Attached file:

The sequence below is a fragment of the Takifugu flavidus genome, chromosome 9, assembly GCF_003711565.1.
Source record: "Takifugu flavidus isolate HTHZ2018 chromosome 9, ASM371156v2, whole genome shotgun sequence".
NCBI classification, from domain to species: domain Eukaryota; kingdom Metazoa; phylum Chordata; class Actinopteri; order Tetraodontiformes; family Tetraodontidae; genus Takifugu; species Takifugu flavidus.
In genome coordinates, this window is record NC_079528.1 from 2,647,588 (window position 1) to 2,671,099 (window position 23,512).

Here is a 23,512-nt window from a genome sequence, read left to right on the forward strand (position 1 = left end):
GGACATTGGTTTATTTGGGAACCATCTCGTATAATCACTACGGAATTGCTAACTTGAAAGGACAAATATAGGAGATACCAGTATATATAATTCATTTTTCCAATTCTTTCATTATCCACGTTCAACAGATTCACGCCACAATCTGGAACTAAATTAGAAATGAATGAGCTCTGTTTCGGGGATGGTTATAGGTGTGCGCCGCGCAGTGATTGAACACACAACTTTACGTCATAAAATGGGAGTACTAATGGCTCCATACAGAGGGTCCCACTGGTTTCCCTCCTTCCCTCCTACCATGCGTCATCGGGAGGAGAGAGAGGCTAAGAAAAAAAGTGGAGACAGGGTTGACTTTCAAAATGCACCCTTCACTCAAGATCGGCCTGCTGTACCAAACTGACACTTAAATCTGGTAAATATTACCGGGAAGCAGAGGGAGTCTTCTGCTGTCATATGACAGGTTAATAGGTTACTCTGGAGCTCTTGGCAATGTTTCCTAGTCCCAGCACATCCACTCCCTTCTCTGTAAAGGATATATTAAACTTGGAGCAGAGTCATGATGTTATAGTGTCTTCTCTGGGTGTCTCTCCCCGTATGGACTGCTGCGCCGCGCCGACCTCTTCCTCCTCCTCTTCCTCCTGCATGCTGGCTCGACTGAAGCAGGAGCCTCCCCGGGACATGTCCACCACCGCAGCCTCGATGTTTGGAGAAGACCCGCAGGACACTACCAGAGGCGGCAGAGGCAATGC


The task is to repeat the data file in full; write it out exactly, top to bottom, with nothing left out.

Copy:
The sequence below is a fragment of the Takifugu flavidus genome, chromosome 9, assembly GCF_003711565.1.
Source record: "Takifugu flavidus isolate HTHZ2018 chromosome 9, ASM371156v2, whole genome shotgun sequence".
NCBI classification, from domain to species: domain Eukaryota; kingdom Metazoa; phylum Chordata; class Actinopteri; order Tetraodontiformes; family Tetraodontidae; genus Takifugu; species Takifugu flavidus.
In genome coordinates, this window is record NC_079528.1 from 2,647,588 (window position 1) to 2,671,099 (window position 23,512).

Here is a 23,512-nt window from a genome sequence, read left to right on the forward strand (position 1 = left end):
GGACATTGGTTTATTTGGGAACCATCTCGTATAATCACTACGGAATTGCTAACTTGAAAGGACAAATATAGGAGATACCAGTATATATAATTCATTTTTCCAATTCTTTCATTATCCACGTTCAACAGATTCACGCCACAATCTGGAACTAAATTAGAAATGAATGAGCTCTGTTTCGGGGATGGTTATAGGTGTGCGCCGCGCAGTGATTGAACACACAACTTTACGTCATAAAATGGGAGTACTAATGGCTCCATACAGAGGGTCCCACTGGTTTCCCTCCTTCCCTCCTACCATGCGTCATCGGGAGGAGAGAGAGGCTAAGAAAAAAAGTGGAGACAGGGTTGACTTTCAAAATGCACCCTTCACTCAAGATCGGCCTGCTGTACCAAACTGACACTTAAATCTGGTAAATATTACCGGGAAGCAGAGGGAGTCTTCTGCTGTCATATGACAGGTTAATAGGTTACTCTGGAGCTCTTGGCAATGTTTCCTAGTCCCAGCACATCCACTCCCTTCTCTGTAAAGGATATATTAAACTTGGAGCAGAGTCATGATGTTATAGTGTCTTCTCTGGGTGTCTCTCCCCGTATGGACTGCTGCGCCGCGCCGACCTCTTCCTCCTCCTCTTCCTCCTGCATGCTGGCTCGACTGAAGCAGGAGCCTCCCCGGGACATGTCCACCACCGCAGCCTCGATGTTTGGAGAAGACCCGCAGGACACTACCAGAGGCGGCAGAGGCAATGC